Policy with respect to Aliens and Migration Research in the Federal Republic of Germany 1973 – 1983

Published date01 October 1983
DOIhttp://doi.org/10.1111/j.1468-2435.1983.tb00980.x
Date01 October 1983
AuthorALOIS WEIDACHER
Policy with respect to Aliens
and Migration Research
in
the Federal Republic
of
Germany
1973
-
1983
BY
ALOIS WEIDACHER
Introduction
In the following, policy with respect to aliens is the policy relating to those persons who
came to the Federal Republic from southern countries in the course of the labour recruit-
ment drive up until the recruitment stop in 1973, and members oftheir families who have
been allowed to come since. It is hence a very large group of persons who have been living
and working in the Federal Republic of Germany for ten years
or
more, plus their families.
As migrant workers they occupy a very low rank in the social hierarchy of the German
population.The following first part ofthe contribution sketches briefly the development of
official government policy concerning aliens at federal and
Lander
level since 1973, with
reference to the guidelines of the parliamentary parties of the CDU/CSU (Christian
Democratic UniodChristian Social Union), FDP (Free Democratic Party) and SPD
(Social Democratic Party).
Against the background of the discussion of official government policy with respect to
aliens, a short description will then be given of the current research situation on the subject
of the migration ofworkers in the Federal Republic of Germany: what the expectations of
politicians and administrators are with respect to research; which are the main problem
areas on which research focuses; how research experts view the demand for and current
state of research; in which areas the most important formulations of theory have been
made in migration research.
FEDERAL GOVERNMENT POLICY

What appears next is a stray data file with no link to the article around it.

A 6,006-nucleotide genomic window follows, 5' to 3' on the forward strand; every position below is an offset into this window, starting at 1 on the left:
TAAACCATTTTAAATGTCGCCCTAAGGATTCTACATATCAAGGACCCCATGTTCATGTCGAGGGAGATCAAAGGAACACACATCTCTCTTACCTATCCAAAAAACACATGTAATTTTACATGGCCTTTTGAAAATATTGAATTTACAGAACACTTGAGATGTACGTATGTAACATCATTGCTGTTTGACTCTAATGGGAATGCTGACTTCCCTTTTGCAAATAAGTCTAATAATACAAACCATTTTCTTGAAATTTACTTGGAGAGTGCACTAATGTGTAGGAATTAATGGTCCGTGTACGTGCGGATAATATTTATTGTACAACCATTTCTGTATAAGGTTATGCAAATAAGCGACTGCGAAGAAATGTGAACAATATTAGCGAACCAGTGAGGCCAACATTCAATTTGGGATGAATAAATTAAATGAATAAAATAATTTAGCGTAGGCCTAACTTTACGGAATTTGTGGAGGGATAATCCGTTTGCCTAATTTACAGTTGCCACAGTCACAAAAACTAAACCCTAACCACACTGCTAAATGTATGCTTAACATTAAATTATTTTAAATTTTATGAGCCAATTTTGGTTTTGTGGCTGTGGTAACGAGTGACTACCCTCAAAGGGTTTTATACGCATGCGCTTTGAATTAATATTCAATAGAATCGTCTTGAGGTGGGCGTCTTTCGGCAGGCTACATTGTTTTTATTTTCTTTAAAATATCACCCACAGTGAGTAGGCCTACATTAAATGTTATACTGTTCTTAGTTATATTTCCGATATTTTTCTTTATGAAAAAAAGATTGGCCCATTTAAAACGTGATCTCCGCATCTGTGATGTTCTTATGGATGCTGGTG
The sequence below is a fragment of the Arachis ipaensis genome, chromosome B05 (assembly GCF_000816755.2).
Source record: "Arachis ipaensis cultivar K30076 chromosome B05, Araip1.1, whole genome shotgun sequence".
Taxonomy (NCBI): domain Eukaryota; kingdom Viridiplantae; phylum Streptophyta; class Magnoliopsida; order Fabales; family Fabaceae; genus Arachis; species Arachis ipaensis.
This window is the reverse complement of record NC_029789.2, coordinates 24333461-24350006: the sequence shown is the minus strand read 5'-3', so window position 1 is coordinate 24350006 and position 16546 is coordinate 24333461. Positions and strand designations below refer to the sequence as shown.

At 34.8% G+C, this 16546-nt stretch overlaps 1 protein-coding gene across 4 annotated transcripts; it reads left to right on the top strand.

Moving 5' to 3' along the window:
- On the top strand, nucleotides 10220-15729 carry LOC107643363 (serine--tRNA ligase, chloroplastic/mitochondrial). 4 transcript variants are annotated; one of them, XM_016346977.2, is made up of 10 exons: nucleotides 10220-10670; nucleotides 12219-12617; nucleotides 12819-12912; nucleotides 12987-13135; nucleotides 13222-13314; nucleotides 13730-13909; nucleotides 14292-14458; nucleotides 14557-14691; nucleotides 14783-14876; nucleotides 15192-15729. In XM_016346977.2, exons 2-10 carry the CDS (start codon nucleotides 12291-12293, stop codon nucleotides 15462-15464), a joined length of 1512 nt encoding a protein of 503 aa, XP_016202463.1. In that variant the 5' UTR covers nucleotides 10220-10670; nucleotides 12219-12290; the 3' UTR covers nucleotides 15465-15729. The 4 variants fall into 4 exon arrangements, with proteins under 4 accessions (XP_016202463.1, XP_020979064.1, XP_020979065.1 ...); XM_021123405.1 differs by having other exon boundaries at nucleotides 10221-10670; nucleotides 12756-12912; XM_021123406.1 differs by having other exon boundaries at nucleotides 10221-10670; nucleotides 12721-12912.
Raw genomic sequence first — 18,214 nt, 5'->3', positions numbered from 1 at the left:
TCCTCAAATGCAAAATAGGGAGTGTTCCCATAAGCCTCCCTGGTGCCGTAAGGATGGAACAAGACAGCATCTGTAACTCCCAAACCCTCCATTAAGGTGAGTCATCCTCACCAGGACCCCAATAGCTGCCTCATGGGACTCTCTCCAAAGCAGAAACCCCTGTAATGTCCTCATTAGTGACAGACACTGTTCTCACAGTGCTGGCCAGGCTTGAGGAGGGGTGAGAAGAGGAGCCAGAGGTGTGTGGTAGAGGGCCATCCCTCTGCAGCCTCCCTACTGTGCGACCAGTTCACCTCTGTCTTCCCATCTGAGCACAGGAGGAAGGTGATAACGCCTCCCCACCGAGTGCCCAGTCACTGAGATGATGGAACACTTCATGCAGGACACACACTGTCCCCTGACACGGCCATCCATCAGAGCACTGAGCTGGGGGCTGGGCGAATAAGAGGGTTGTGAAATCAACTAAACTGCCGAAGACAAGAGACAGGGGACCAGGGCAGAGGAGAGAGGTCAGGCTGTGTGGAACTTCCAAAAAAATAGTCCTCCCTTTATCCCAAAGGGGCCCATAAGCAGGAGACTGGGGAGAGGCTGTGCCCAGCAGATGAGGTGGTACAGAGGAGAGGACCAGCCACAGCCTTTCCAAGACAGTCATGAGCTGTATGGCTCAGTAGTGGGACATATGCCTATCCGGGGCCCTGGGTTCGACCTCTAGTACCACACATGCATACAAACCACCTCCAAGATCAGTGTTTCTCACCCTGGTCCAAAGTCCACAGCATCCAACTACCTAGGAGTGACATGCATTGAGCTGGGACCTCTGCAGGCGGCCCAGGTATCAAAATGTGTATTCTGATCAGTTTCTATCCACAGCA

WITH
RESPECT TO ALIENS
1973
-
1982
The immigration of migrant workers from non-EEC Mediterranean countries reached
its peak between 1970 and 1973 and was then halted by decisions which had as their
background the oil shock and indications of economic depression. Further immigration
was limited to family members. The further immigration of Turks increased again con-
siderably (from 1976)
(212,000
in 1980). Turkey cited the free movement of labour as
formulated in the agreement
for
association with the EEC
on
December I, 1976. As a
result, the Federal Republic, as also France and the Benelux countries, introduced com-
pulsory visas
for
Turks in 1980.
463
The necessity
of
the immigration stop in 1973
could be justified with relatively few
problems by the unfavourable economic and employment outlook on the one hand, and
infrastructure problems due
to
the employment of foreigners
(or
the possibility of being
better able to satisfy the social and humanitarian claims of foreigners already living in the
Federal Republic of Germany after an immigration stop), on the other. The restrictive
individual measures in the years
1973-
1976
did not stem from independent political
ideas but were a direct reaction to economic and labour market pressure. The appearance
of bottlenecks in the social infrastructure and of human problems on the one hand, and the